In Nauvoo, William and others were actively involved in the protection of the Prophet Joseph from the mobs and law suits that plagued him. William’s account continues:

.…On the next day (after his arrival in Nauvoo) attended conference and saw the prophet Joseph and I knew him. I saw the power of God made manifest in the sick being healed. I was ordained a seventy by Orson Pratt and put into the 13th Quorum to act as one of the Presidents. I was one of the Minute Men in Nauvoo for 6 years. August 6, 1842 I was called with 100 of the brethren to go and rescue Joseph the prophet out at Dixon. The sheriff had taken him prisoner and was going to take him to Missouri. We traveled from Sunday night till Friday and we came into Nauvoo with Joseph and there was much rejoicing with the Saints.’

Throughout his life, William was actively involved in building temples of the Lord. He worked on the Nauvoo Temple, and later assisted with the construction of the Salt Lake City and St. George Temples.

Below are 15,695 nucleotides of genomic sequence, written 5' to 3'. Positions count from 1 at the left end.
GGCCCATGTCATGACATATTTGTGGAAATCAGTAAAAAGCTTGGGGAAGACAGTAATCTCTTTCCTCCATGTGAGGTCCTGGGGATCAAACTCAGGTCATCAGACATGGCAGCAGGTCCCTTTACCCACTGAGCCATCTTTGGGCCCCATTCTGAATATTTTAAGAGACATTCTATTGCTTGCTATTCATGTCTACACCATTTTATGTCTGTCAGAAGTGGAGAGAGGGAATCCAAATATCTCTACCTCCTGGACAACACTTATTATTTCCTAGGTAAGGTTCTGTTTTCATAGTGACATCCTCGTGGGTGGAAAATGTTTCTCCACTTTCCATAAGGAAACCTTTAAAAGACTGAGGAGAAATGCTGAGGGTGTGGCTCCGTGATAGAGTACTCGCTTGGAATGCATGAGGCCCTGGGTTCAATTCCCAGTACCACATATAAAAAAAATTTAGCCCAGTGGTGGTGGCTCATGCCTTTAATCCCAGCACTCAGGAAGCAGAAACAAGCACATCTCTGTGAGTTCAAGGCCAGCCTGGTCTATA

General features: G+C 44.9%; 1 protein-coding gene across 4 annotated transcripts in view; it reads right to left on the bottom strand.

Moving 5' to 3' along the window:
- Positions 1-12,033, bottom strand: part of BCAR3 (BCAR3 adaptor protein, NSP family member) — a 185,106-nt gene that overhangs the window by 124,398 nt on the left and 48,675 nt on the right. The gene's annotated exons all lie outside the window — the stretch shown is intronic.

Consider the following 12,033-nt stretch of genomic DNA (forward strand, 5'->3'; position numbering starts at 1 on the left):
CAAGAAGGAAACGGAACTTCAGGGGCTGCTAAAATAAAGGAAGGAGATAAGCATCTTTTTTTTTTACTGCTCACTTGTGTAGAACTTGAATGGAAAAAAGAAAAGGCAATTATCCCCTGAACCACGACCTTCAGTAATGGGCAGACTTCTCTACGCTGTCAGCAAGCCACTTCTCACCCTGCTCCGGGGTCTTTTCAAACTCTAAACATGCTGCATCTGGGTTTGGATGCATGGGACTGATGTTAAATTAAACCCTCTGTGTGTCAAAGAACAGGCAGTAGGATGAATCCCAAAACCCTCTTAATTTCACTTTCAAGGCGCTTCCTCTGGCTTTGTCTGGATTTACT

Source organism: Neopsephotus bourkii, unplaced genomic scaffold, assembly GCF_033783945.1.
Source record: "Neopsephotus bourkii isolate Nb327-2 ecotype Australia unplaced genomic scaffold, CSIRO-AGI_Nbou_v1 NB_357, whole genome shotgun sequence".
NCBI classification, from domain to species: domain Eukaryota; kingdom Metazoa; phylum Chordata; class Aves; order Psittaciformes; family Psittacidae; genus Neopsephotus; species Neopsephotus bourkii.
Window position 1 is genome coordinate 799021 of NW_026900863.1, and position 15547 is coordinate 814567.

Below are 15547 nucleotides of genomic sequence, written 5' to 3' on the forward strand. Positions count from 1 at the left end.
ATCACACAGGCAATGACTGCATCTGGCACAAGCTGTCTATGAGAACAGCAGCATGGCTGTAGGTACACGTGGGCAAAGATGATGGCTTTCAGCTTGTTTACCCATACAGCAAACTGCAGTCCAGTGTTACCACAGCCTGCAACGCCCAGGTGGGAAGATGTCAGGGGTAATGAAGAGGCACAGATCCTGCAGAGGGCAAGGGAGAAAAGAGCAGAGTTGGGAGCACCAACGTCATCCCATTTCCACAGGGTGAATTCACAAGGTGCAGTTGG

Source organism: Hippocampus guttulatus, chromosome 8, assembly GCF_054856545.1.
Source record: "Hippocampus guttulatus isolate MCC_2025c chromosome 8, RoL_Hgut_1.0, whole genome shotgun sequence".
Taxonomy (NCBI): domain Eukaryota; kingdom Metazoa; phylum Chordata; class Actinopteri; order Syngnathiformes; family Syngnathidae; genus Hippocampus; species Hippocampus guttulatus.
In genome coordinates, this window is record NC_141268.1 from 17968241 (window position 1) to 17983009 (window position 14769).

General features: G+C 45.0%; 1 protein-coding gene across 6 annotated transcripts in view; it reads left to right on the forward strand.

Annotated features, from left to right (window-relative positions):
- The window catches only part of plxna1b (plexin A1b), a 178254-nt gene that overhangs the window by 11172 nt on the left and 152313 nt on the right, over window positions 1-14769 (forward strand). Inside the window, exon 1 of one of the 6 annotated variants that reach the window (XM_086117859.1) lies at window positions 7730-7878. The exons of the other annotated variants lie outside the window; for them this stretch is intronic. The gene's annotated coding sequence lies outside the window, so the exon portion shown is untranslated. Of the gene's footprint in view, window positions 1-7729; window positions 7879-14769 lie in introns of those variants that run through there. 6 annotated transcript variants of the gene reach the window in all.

William was called to be part of Brigham Young’s vanguard pioneer company to the Salt Lake Valley in 1847. He never made it to the valley with the company, as he was one of the nine men detailed by Brigham Young from his Pioneer party to remain at the upper crossing of the North Platte and operate a ferry for the benefit of the Saints and the convenience of the Oregon and California immigration during the spring runoff of 1847. The Mormon ferry at the upper crossing of the Platte marked the beginning of commercial ferry operations in the Rocky Mountains, and for six years played a prominent role in the westward migration.

It also turned out to be providentially profitable, both for the company and himself, and allowed William to return to Winter Quarters in the fall and assist his family to migrate to Utah in 1848.

William and his family arrived in Salt Lake City in September 1848 as part of the second Brigham Young Company.

In February 1850, William was given by the legislature of the State of Deseret a franchise for a ferry across the Bear River during the spring and summer of 1850, and they were able to obtain money and cattle. It appears that William’s faithfulness in operating the ferry on the North Platte River, along with his close ties with Brigham Young, provided blessings from heaven. For the next years, the Bear River ferry helped to support the families of William Empey.